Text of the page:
To explain the malnutrition situation in Vietnam, according to experts, the main cause of stunting in Vietnamese children is that the diet is not balanced and diverse, as well as failure to meet the recommended nutritional needs for important nutrients (such as Protein, Energy, Zinc, Calcium, Vitamin A, Vitamin D, Fe,…).

Imbalanced, nutritionally inadequate diets are part of the cause of malnutrition and stunting in children. (Photo:

For further information, experts also point out that for underweight and stunted children, parents can supplement nutritional products that have High energy formula 100 Kcal as recommended by many health organizations around the world, especially by the World Health Organization (WHO) to be used as a standard treatment regimen for children with malnutrition, underweight, and stunting, in order to help children catch up with normal growth in height and weight in age. In detail, in the document “Training course on the management of severe malnutrition” issued by WHO in 2002, formula F-100 was recommended for use in the appropriate period to treat severe malnutrition in children.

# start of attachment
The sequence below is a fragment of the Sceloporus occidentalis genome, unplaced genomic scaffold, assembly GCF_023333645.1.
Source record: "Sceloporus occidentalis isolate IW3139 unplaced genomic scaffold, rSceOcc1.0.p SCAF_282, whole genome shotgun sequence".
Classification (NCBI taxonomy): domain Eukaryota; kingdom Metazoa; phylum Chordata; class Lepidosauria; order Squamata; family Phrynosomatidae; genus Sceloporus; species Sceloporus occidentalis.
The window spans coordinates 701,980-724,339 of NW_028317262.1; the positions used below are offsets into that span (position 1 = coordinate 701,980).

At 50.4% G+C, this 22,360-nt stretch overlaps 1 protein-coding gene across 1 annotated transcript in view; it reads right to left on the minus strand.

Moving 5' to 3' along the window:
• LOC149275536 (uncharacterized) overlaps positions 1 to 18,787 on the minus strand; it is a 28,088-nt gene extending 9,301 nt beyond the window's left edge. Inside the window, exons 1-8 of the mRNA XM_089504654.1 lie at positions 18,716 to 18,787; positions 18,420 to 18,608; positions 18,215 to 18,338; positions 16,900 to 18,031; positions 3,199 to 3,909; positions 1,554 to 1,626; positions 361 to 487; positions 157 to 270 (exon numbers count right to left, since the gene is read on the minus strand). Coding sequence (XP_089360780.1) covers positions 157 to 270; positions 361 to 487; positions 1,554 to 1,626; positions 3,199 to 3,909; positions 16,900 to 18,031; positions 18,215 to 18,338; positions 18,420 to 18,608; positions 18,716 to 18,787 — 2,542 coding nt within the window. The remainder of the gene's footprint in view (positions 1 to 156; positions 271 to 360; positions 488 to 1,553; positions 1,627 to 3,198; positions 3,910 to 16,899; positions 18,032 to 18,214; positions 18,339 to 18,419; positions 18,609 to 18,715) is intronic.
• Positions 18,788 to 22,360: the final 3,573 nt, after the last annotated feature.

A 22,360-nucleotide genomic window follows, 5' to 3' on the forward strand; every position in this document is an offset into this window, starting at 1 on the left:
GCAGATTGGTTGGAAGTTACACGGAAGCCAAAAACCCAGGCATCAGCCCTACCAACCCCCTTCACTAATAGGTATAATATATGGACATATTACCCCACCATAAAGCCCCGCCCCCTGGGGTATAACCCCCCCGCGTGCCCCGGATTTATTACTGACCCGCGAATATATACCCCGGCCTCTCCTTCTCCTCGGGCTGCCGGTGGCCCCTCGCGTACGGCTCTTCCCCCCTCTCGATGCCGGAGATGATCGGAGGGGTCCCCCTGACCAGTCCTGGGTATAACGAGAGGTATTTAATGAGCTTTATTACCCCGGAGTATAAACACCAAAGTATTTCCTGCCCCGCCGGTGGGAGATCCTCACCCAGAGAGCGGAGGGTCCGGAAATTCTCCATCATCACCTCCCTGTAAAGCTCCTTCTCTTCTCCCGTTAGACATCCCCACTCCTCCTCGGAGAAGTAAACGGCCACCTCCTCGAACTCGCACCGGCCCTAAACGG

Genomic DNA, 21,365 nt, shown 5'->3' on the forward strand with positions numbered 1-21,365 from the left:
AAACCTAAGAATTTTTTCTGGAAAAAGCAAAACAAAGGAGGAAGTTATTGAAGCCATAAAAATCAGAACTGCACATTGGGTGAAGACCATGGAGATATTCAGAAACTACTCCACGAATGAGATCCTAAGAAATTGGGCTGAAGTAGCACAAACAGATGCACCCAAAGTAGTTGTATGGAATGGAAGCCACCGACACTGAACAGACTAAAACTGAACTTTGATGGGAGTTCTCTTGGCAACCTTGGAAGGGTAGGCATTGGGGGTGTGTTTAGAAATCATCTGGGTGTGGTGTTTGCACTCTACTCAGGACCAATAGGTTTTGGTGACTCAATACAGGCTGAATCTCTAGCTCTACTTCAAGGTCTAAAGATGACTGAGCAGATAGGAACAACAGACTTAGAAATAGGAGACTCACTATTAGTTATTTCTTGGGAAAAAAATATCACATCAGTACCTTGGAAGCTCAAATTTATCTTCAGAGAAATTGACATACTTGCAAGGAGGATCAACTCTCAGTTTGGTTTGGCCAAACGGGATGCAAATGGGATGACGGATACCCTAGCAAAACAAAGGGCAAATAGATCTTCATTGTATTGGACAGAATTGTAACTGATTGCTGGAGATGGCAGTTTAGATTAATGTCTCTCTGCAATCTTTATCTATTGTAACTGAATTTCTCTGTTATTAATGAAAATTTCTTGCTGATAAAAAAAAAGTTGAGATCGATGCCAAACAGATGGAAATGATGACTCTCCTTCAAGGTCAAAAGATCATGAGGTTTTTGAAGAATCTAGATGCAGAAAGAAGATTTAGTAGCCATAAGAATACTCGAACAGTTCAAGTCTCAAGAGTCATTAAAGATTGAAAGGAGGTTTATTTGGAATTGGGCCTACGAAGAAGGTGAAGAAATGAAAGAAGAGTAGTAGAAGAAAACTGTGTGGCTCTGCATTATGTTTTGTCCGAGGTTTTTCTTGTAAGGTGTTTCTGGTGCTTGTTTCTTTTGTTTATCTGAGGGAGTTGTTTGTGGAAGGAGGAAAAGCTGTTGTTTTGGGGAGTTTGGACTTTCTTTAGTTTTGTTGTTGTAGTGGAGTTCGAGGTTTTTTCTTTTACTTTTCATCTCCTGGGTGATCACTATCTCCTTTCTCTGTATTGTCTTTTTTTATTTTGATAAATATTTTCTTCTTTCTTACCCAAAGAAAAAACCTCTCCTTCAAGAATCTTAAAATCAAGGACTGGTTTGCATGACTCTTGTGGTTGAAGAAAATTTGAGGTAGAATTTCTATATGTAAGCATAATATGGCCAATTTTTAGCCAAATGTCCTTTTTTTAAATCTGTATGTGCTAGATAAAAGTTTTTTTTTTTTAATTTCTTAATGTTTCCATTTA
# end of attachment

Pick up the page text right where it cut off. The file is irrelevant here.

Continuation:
In particular, the High Energy formula 100Kcal has been clinically proven in malnutrition children, confirming its effectiveness in helping children grow in height and weight appropriately in the early stages of life. Clinically proven results “Efficacy of F-100, diluted F-100, and infant formula as rehabilitation diet for infants aged < 6 months with severe acute malnutrition: a randomized clinical trial” shows: F100 formula can be used safely for children with severe acute malnutrition (Severe Acute Malnourished – SAM in the recovery period). In particular, children who are fed with F-100 formula have higher energy absorption, faster weight gain, and faster recovery than children fed conventional formula.

Nutritional products with High Energy formula 100Kcal combined with Vitamins, Minerals, and a healthy diet and lifestyle will help improve the growth rate and stature of malnourished and stunted children effectively.